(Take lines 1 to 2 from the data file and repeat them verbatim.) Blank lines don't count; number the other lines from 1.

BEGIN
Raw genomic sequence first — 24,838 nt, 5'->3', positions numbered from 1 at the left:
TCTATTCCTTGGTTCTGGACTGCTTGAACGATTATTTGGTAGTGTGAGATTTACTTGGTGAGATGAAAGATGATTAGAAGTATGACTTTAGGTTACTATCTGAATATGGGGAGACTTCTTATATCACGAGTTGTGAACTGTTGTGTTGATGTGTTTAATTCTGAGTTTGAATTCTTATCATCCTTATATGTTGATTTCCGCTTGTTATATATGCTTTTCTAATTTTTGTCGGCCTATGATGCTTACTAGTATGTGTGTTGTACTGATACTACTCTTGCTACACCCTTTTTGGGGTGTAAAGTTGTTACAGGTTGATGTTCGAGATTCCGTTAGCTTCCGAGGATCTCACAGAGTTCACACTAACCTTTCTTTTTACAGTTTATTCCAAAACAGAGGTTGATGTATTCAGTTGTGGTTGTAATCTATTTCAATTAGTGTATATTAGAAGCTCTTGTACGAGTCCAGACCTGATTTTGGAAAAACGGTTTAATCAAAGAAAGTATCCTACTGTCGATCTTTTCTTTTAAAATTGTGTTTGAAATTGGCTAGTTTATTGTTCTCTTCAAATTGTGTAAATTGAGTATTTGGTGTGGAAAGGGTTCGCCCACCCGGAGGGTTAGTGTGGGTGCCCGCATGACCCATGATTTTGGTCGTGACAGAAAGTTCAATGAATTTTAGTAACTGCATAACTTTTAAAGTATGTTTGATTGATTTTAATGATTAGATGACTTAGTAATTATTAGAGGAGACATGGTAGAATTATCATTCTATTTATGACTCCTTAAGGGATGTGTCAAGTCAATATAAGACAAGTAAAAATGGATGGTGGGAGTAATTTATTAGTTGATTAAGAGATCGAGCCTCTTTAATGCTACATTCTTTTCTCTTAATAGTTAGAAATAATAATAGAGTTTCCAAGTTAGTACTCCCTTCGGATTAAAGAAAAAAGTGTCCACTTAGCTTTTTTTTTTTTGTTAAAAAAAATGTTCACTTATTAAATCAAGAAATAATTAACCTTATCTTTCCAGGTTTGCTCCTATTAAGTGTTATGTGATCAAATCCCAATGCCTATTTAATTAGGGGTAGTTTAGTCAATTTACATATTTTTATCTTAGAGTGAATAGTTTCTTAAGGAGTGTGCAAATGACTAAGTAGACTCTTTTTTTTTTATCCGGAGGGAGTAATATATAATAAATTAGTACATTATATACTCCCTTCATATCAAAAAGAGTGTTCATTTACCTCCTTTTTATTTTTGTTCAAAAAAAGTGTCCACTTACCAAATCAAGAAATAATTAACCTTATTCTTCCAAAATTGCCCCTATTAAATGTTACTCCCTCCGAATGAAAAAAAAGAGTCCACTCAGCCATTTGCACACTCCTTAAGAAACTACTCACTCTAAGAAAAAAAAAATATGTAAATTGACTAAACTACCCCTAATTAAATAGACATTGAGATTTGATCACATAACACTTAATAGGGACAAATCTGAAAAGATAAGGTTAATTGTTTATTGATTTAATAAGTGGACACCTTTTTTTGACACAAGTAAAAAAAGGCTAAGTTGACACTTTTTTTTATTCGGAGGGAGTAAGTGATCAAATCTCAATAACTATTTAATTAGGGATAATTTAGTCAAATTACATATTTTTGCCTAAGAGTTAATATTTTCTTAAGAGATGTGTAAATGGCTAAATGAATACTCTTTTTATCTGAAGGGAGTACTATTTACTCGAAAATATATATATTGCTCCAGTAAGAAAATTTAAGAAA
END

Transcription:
Raw genomic sequence first — 24,838 nt, 5'->3', positions numbered from 1 at the left:
TCTATTCCTTGGTTCTGGACTGCTTGAACGATTATTTGGTAGTGTGAGATTTACTTGGTGAGATGAAAGATGATTAGAAGTATGACTTTAGGTTACTATCTGAATATGGGGAGACTTCTTATATCACGAGTTGTGAACTGTTGTGTTGATGTGTTTAATTCTGAGTTTGAATTCTTATCATCCTTATATGTTGATTTCCGCTTGTTATATATGCTTTTCTAATTTTTGTCGGCCTATGATGCTTACTAGTATGTGTGTTGTACTGATACTACTCTTGCTACACCCTTTTTGGGGTGTAAAGTTGTTACAGGTTGATGTTCGAGATTCCGTTAGCTTCCGAGGATCTCACAGAGTTCACACTAACCTTTCTTTTTACAGTTTATTCCAAAACAGAGGTTGATGTATTCAGTTGTGGTTGTAATCTATTTCAATTAGTGTATATTAGAAGCTCTTGTACGAGTCCAGACCTGATTTTGGAAAAACGGTTTAATCAAAGAAAGTATCCTACTGTCGATCTTTTCTTTTAAAATTGTGTTTGAAATTGGCTAGTTTATTGTTCTCTTCAAATTGTGTAAATTGAGTATTTGGTGTGGAAAGGGTTCGCCCACCCGGAGGGTTAGTGTGGGTGCCCGCATGACCCATGATTTTGGTCGTGACAGAAAGTTCAATGAATTTTAGTAACTGCATAACTTTTAAAGTATGTTTGATTGATTTTAATGATTAGATGACTTAGTAATTATTAGAGGAGACATGGTAGAATTATCATTCTATTTATGACTCCTTAAGGGATGTGTCAAGTCAATATAAGACAAGTAAAAATGGATGGTGGGAGTAATTTATTAGTTGATTAAGAGATCGAGCCTCTTTAATGCTACATTCTTTTCTCTTAATAGTTAGAAATAATAATAGAGTTTCCAAGTTAGTACTCCCTTCGGATTAAAGAAAAAAGTGTCCACTTAGCTTTTTTTTTTTTGTTAAAAAAAATGTTCACTTATTAAATCAAGAAATAATTAACCTTATCTTTCCAGGTTTGCTCCTATTAAGTGTTATGTGATCAAATCCCAATGCCTATTTAATTAGGGGTAGTTTAGTCAATTTACATATTTTTATCTTAGAGTGAATAGTTTCTTAAGGAGTGTGCAAATGACTAAGTAGACTCTTTTTTTTTTATCCGGAGGGAGTAATATATAATAAATTAGTACATTATATACTCCCTTCATATCAAAAAGAGTGTTCATTTACCTCCTTTTTATTTTTGTTCAAAAAAAGTGTCCACTTACCAAATCAAGAAATAATTAACCTTATTCTTCCAAAATTGCCCCTATTAAATGTTACTCCCTCCGAATGAAAAAAAAGAGTCCACTCAGCCATTTGCACACTCCTTAAGAAACTACTCACTCTAAGAAAAAAAAAATATGTAAATTGACTAAACTACCCCTAATTAAATAGACATTGAGATTTGATCACATAACACTTAATAGGGACAAATCTGAAAAGATAAGGTTAATTGTTTATTGATTTAATAAGTGGACACCTTTTTTTGACACAAGTAAAAAAAGGCTAAGTTGACACTTTTTTTTATTCGGAGGGAGTAAGTGATCAAATCTCAATAACTATTTAATTAGGGATAATTTAGTCAAATTACATATTTTTGCCTAAGAGTTAATATTTTCTTAAGAGATGTGTAAATGGCTAAATGAATACTCTTTTTATCTGAAGGGAGTACTATTTACTCGAAAATATATATATTGCTCCAGTAAGAAAATTTAAGAAA